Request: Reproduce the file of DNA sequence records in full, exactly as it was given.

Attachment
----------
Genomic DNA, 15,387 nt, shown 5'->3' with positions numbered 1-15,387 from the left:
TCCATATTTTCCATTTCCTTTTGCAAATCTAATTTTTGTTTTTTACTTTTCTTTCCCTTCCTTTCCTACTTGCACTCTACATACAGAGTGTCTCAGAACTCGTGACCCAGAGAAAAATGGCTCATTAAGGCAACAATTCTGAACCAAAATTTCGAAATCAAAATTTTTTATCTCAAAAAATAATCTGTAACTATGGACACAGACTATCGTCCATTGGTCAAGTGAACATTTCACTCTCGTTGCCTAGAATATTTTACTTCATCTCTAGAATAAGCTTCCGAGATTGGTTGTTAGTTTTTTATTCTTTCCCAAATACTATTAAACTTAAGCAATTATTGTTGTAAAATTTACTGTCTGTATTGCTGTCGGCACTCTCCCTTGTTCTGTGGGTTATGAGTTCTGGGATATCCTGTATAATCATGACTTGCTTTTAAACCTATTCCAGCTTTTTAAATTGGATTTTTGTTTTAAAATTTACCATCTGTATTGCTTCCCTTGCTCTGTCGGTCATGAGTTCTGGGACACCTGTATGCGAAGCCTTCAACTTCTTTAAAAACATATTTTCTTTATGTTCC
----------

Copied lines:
Genomic DNA, 15,387 nt, shown 5'->3' with positions numbered 1-15,387 from the left:
TCCATATTTTCCATTTCCTTTTGCAAATCTAATTTTTGTTTTTTACTTTTCTTTCCCTTCCTTTCCTACTTGCACTCTACATACAGAGTGTCTCAGAACTCGTGACCCAGAGAAAAATGGCTCATTAAGGCAACAATTCTGAACCAAAATTTCGAAATCAAAATTTTTTATCTCAAAAAATAATCTGTAACTATGGACACAGACTATCGTCCATTGGTCAAGTGAACATTTCACTCTCGTTGCCTAGAATATTTTACTTCATCTCTAGAATAAGCTTCCGAGATTGGTTGTTAGTTTTTTATTCTTTCCCAAATACTATTAAACTTAAGCAATTATTGTTGTAAAATTTACTGTCTGTATTGCTGTCGGCACTCTCCCTTGTTCTGTGGGTTATGAGTTCTGGGATATCCTGTATAATCATGACTTGCTTTTAAACCTATTCCAGCTTTTTAAATTGGATTTTTGTTTTAAAATTTACCATCTGTATTGCTTCCCTTGCTCTGTCGGTCATGAGTTCTGGGACACCTGTATGCGAAGCCTTCAACTTCTTTAAAAACATATTTTCTTTATGTTCC